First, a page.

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'We know where you live'

The supposed coming age of renewable energy is often held up as a peaceful kingdom where the energy lion will lie down with the environment lamb. Gone – or at least severely reduced in size and influence – will be those nasty and gargantuan oil companies, with their tentacles extended across the globe. Those nuclear reactors, spewing who knows what, will be banished from the landscape. No more disturbing the caribou in the Arctic National Wildlife Refuge and other pristine places. Caribou and other gentle creatures will be able to frolic without a worry.

Instead, everyone will be able to disconnect from the electrical grid, making himself a sturdy individualist. Amory Lovins, the guru of alternative energy sources, has often described himself as a Jeffersonian, implying he models himself after the rugged farmers of the 18th century. (Jefferson was a far-seeing man, but I doubt that he could imagine the billions of dollars of energy subsidies that Lovins and other environmentalists advocate.)

British Wind Energy Association
I was reminded of the promise of a kinder, gentler energy age after seeing a recent news story about the British Wind Energy Association. The Association gave a slide presentation on its plans for British wind energy, and posted the slides on the Internet (see slide 25 of 38). Big mistake.

You might thhink that the group is a bunch of eccentrics, testing wind turbines in their backyard. Not so. It is made up of large energy companies, eager for the gigantic subsidies that the British government will hand out when the turbines are completed. It seems all the dabblers in wind – the Jeffersonians bringing about the peaceable kingdom – have been banished to the back row.

The turbines themselves are as immense as the subsidies. Recent news stories for a proposed turbine farm in Cape Cod, Massachusetts, spoke about 40-story windmills in long rows. British wind farms will be similar.

All of this sets off a conflict with the British love of their green countryside. Some Britons and Scots might not mind towering windmills peppering the landscape, but many others object vociferously. What tools do they use to complain? They don’t have the vast resources that the energy companies have. So they are reduced to writing letters to the hundreds of British newspapers. This is an ancient and legitimate form of protest.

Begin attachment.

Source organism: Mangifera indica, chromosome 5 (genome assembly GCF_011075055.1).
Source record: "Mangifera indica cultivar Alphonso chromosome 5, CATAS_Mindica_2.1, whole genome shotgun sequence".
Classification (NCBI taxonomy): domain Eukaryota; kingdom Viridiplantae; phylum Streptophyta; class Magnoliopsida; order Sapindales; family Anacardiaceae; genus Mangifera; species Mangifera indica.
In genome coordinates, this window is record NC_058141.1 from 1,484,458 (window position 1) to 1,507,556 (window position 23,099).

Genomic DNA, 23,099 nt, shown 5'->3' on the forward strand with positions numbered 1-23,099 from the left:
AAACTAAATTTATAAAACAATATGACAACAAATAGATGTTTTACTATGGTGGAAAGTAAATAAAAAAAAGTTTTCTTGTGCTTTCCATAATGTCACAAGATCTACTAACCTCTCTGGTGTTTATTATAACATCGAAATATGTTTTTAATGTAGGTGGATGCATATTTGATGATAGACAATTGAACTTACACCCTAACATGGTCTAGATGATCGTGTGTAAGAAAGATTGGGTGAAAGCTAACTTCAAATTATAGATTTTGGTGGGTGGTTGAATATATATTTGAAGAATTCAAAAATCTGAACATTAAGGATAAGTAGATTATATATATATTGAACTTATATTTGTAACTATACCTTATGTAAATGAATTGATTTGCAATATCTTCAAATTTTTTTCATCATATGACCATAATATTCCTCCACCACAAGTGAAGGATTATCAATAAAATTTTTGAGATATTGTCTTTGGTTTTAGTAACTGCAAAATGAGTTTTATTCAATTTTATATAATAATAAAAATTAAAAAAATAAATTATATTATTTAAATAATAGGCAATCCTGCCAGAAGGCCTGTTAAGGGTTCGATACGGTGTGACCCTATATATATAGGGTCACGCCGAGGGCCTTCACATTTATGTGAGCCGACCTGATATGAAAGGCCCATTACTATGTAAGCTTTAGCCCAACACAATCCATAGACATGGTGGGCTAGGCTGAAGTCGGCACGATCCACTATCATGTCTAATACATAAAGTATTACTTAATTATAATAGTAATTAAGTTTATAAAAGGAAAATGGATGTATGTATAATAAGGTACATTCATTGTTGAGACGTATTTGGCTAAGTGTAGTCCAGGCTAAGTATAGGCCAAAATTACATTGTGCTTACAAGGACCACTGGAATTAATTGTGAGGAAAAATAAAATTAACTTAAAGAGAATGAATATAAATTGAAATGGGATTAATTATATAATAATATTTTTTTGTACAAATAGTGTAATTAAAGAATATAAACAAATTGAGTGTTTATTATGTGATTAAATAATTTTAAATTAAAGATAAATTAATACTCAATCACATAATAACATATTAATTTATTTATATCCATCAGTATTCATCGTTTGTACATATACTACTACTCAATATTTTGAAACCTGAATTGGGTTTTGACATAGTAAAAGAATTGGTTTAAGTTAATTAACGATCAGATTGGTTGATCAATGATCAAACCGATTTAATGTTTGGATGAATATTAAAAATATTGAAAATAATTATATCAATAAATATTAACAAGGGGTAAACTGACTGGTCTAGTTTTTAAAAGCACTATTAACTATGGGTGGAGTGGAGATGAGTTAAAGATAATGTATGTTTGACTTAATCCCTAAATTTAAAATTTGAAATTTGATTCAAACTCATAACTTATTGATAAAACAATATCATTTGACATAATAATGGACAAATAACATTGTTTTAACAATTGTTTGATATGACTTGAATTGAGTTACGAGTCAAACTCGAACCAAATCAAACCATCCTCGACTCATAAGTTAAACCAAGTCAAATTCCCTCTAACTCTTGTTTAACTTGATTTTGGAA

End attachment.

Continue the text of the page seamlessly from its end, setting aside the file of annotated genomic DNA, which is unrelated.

Now enter the British Wind Energy Association. They have the resources to go through all of these tiny newspapers, and they found that 25% of the all the letters complaining about the turbines came from the same 16 people. Nothing wrong with pointing this out. But then came the shocker. One of their slides listed the names of seven letter writers and, in bold letters, stated “We Know Where You Live – You Gave Your Address at the Bottom of Your Letters.”

Now if this isn’t intimidation, I don’t know what is. The BWEA may not plan to firebomb the houses of the British Seven, but the implication is that they could perpetrate some dastardly deed on them if they so chose.

All of this brought to mind something that happened to Ralph Nader years ago. He was propelled from being an obscure Connecticut lawyer to an expert on everything from nuclear power to food because General Motors, whose Corvair he had been suing, decided to have a private detective tail him. When Nader brought this to the attention of Congress, he was portrayed as a victim of the largest corporation in the world, although the detective never found out anything about Nader.

If the British Seven continue to write letters and speak up at planning board meetings, who knows? Perhaps they will be mysteriously reduced to the British Six or Five. I wonder if those who continue to protest large energy companies will ever shed a tear for the British Seven as they did for Ralph Nader? I suppose that’s asking too much.